In Mark 5:13 the number of pigs grazing on the hillside in the "region of the Gerasenes" is cited as 2000:

3He gave them permission, and the unclean spirits came out and went into the pigs, and the herd of about two thousand rushed down the steep bank into the sea and drowned in the water.

While Porphyry makes several objections to the account, one stands out as a historical and cultural detail rather than a theological one: the number.

But Mark did not shrink from making up an enormous number of swine, for he puts it thus: "He said unto him, Go forth, thou unclean spirit, from the man. And he asked him, What is thy name? And he answered, Many. And he besought him that he would not cast him out of the country. And there was there a herd of swine feeding. And the demons besought him that he would suffer them to depart into the swine. And when they had departed into the swine, they rushed down the steep into the sea, about two thousand, and were choked; and they that fed them fled !" (Mark v. 8, etc.). What a myth ! What humbug ! What flat mockery ! A herd of two thousand swine ran into the sea, and were choked and perished! (Macarius, Apocriticus III: 4).

Porphyry seems to be taking issue with the number drowned and later on the meaning of the act, but here I seek to focus on the presence of the swine themselves. Two-thousand pigs, even today, is a large herd. Is there archaeological or literary evidence that would corroborate such numbers in this region? Are they raised for consumption for the Decapolis cities, Hellenistic locals, or even the Roman Army?

  • I have found some references to the Roman Army supply systems which are rather vague when it comes to meat supplies, while grain seems abundant in their diet. Did such large scale herding for military supply exist?
    – r m
    Dec 20, 2016 at 14:56

1 Answer 1


Roman soldiers were sufficiently well fed to remain an efficient fighting unit. The Roman Military Research Society reports:

Calculations show that each soldiers basic peace time diet would be a grain ration of about 1-1½kg per day (2-3lb) added to which would be Oil or Lard, Bacon or some other meat, Vinum (Vintage wine) or Acetum (Sour wine), Salt, Cheese, Vegetables etc. Contrary to popular opinion the meat part of the ration seems to have been regular and may have been substantial. Naturally no-one knows what the ration was but the most usually found remains are Beef, Sheep, Venison & Pig with Wild Boar, Goat & Hare. Elk, Bear, Wild Ox & Horse are also recorded at some sites. Of course having all that spare cash burning a hole in his scrotum (purse) a legionary could buy himself some additional food at the local vicus or canabae.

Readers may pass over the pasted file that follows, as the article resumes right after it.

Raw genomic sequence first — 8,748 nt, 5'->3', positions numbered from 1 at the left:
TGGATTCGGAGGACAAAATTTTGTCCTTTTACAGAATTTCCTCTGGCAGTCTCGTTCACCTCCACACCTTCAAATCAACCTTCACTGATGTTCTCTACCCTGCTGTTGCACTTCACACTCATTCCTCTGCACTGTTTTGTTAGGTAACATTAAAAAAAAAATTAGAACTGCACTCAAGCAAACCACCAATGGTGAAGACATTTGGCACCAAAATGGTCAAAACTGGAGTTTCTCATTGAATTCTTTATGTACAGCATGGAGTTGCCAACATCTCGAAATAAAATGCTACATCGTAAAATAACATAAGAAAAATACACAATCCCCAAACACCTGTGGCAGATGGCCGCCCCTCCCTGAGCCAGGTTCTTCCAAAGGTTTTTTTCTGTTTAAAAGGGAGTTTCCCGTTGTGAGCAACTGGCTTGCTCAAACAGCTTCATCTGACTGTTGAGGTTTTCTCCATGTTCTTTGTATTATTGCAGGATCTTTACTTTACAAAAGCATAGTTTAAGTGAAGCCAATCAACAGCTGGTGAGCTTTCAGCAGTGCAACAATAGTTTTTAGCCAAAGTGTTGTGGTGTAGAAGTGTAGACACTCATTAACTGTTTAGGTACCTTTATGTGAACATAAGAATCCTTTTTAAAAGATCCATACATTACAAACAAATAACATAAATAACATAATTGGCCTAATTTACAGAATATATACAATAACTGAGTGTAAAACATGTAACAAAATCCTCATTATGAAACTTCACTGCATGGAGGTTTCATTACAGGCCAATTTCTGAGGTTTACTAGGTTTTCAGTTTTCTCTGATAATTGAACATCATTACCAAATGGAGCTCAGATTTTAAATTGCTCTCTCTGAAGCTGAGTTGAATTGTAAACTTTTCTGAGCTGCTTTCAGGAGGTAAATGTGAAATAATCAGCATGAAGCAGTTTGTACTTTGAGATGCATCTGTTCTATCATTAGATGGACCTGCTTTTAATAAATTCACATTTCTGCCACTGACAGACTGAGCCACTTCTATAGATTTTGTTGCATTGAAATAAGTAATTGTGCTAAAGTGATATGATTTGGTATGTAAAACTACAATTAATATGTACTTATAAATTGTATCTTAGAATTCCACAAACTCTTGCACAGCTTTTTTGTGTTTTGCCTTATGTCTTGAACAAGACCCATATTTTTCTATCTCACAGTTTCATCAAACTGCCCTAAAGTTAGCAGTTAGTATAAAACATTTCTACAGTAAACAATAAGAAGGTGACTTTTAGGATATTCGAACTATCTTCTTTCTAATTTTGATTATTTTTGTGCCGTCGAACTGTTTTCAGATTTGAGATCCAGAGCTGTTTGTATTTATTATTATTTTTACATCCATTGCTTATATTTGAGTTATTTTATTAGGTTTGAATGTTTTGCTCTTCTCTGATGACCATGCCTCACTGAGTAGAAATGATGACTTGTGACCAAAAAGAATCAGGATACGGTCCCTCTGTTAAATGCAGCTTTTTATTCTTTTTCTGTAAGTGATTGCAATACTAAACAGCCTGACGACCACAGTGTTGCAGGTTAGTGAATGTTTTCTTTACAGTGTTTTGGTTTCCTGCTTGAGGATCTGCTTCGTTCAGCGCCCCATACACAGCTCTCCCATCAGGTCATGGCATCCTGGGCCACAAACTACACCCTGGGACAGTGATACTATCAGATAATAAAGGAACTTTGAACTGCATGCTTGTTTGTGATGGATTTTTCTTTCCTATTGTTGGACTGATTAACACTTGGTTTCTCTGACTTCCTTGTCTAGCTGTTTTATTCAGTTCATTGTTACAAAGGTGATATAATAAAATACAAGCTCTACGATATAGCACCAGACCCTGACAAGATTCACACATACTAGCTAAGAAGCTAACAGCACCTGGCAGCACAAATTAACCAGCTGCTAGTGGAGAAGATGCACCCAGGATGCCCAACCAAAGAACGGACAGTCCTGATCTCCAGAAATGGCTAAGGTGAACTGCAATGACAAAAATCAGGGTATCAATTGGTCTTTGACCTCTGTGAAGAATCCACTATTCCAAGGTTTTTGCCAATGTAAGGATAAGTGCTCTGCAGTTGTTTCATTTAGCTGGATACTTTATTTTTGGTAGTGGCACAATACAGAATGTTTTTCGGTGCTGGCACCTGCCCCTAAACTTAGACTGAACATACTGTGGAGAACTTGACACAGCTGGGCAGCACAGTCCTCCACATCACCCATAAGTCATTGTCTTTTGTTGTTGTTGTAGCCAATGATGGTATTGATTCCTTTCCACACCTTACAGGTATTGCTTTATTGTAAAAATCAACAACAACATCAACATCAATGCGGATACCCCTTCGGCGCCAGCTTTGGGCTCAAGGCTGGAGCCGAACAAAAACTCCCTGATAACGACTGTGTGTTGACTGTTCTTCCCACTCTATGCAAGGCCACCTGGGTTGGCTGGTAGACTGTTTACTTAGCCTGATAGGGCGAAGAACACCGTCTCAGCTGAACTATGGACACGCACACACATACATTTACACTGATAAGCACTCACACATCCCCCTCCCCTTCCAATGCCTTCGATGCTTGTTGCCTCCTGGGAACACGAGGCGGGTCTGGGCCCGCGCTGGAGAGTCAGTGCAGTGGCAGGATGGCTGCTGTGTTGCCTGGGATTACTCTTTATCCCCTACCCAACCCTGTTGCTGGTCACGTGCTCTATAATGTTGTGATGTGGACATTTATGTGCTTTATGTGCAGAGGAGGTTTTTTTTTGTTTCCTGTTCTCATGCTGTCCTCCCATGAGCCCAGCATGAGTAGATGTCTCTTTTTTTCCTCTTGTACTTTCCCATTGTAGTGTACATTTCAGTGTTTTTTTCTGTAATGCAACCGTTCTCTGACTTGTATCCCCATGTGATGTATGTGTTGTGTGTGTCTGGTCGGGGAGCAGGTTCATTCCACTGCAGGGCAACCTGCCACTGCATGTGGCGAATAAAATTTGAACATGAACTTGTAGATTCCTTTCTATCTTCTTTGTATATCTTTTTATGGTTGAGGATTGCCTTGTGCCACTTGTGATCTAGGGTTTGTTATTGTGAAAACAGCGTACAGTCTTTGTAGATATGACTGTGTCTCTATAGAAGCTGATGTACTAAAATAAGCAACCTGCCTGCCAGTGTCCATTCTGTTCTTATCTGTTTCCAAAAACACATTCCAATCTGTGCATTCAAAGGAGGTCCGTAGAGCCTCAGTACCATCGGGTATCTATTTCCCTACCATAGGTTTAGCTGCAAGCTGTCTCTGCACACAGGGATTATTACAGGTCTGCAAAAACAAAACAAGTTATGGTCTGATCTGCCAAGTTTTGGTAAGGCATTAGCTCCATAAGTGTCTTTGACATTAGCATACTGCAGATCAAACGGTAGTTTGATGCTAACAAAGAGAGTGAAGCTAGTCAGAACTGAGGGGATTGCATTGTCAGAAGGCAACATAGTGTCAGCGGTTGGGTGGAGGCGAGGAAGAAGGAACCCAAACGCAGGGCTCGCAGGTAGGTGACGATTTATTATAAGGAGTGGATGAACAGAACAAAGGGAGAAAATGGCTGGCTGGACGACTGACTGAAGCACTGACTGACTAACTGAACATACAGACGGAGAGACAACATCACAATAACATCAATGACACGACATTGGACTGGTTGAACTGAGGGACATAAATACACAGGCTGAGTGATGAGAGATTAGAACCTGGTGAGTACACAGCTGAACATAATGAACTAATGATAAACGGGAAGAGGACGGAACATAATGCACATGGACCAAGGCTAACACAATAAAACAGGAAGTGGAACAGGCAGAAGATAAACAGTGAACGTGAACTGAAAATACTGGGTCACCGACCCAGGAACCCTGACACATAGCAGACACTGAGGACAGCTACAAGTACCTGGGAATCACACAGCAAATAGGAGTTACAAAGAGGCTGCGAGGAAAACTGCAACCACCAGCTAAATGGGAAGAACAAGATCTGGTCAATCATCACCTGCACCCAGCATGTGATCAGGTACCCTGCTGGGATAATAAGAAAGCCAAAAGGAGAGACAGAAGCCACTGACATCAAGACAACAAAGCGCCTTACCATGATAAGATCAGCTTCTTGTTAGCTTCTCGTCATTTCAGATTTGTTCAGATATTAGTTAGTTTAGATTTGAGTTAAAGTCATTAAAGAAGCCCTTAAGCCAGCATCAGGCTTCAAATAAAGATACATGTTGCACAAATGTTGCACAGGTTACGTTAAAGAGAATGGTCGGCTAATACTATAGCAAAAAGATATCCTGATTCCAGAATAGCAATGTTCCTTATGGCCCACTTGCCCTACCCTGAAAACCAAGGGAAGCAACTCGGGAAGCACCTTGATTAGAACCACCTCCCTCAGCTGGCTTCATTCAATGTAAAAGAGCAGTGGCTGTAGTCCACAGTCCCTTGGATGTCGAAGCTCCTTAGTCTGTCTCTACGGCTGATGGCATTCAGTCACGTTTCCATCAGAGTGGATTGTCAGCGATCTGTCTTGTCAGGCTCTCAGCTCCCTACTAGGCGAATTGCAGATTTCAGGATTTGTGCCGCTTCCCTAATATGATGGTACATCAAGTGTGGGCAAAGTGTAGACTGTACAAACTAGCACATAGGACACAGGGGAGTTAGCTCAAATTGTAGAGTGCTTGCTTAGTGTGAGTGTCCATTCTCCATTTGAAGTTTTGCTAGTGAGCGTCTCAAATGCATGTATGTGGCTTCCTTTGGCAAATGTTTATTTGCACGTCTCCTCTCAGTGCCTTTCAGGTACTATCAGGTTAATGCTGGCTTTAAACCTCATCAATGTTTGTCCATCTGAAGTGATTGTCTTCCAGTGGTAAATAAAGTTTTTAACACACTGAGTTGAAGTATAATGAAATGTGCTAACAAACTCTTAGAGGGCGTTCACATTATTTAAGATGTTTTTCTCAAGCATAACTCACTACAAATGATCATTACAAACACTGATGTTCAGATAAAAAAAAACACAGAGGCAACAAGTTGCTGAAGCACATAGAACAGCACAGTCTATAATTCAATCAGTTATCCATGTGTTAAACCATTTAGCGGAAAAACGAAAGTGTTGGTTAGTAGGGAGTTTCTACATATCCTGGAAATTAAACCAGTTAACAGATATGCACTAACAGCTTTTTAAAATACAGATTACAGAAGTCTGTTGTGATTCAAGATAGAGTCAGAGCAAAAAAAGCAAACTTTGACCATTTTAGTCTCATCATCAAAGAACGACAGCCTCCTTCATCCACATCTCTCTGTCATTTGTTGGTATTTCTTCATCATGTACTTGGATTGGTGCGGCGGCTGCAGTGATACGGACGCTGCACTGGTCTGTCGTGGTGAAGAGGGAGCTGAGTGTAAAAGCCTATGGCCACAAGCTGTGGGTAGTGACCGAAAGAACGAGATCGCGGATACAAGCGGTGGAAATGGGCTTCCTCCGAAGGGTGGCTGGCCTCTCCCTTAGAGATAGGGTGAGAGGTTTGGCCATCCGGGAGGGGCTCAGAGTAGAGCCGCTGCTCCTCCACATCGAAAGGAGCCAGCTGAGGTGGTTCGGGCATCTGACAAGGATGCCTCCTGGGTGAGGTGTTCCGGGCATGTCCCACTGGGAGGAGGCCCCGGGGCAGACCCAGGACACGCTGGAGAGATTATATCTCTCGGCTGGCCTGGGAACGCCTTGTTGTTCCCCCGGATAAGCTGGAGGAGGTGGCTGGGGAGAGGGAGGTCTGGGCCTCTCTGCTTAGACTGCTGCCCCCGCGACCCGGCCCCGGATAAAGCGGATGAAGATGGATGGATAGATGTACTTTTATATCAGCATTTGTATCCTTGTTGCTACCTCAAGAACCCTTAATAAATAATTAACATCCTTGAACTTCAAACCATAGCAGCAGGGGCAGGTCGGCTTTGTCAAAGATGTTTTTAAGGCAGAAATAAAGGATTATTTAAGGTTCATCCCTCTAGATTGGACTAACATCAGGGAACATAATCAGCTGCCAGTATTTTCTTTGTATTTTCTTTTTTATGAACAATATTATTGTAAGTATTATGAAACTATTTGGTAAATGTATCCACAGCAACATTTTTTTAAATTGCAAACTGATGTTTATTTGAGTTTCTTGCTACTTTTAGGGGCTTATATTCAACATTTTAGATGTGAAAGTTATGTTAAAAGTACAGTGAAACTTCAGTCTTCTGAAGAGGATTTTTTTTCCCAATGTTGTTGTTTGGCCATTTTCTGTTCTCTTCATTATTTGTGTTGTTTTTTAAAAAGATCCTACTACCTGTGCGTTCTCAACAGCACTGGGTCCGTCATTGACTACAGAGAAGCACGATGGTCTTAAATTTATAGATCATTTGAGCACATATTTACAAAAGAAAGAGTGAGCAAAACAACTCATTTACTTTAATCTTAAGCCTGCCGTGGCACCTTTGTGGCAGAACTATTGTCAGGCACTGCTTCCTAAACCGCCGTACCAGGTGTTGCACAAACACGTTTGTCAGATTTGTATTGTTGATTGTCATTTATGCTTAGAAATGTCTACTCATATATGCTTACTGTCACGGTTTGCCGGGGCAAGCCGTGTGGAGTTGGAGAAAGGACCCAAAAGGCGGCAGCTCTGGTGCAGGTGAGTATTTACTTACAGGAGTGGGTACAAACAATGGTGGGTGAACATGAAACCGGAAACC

Most of the food rations seem to have been grown by the soldiers themselves, supplemented by hunting and foraging, since constant purchase of grain and meat would have been a drain on the public purse. Benjamin Hollis reports:

When on station, the soldiers ... always maintained a herd of cattle, sometimes herding other animals such as sheep and goats, grew grain and other crops, including vegetables, and foraged for variety.

This suggests that whoever was the customer for the swineherder in the "region of the Gerasenes", it was not the Roman army to any significant extent. Nor was it the Jewish population of Galilee. Although it is likely that the larger towns of Galilee were predominantly Gentile, as was the Decapolis, the first-century civilian diet did not include a great deal of meat. Unless our swineherder had a monopoly on the commercial supply of pigs throughout the region, it is hard to explain such a substantial herd of swine.

When we look for literary evidence, the first thing to note is the apparent geographic error in Mark's Gospel. The "region of the Gerasenes" was not at all close to the Sea of Galilee. Luke 8:26 solves this by changing the name of the region to the more credible 'Gadarenes' (The KJV Bible also changes Mark to 'Gadarenes'). If Mark's account is somewhat unreliable, then it is possible that the entire account was anecdotal or otherwise unreliable.

Dennis R. MacDonald examines this account in The Homeric Epics and the Gospel of Mark, pages 16-18 and notes close parallels to the Homeric account of Circe turning Odysseus' legion of sailors into swine. At one point in the Homeric epic, Odysseus is asked his name and he replies "Nobody". In Mark's Gospel, the demoniac is asked his name and he replies "Legion", a direct reversal of Odysseus' response.

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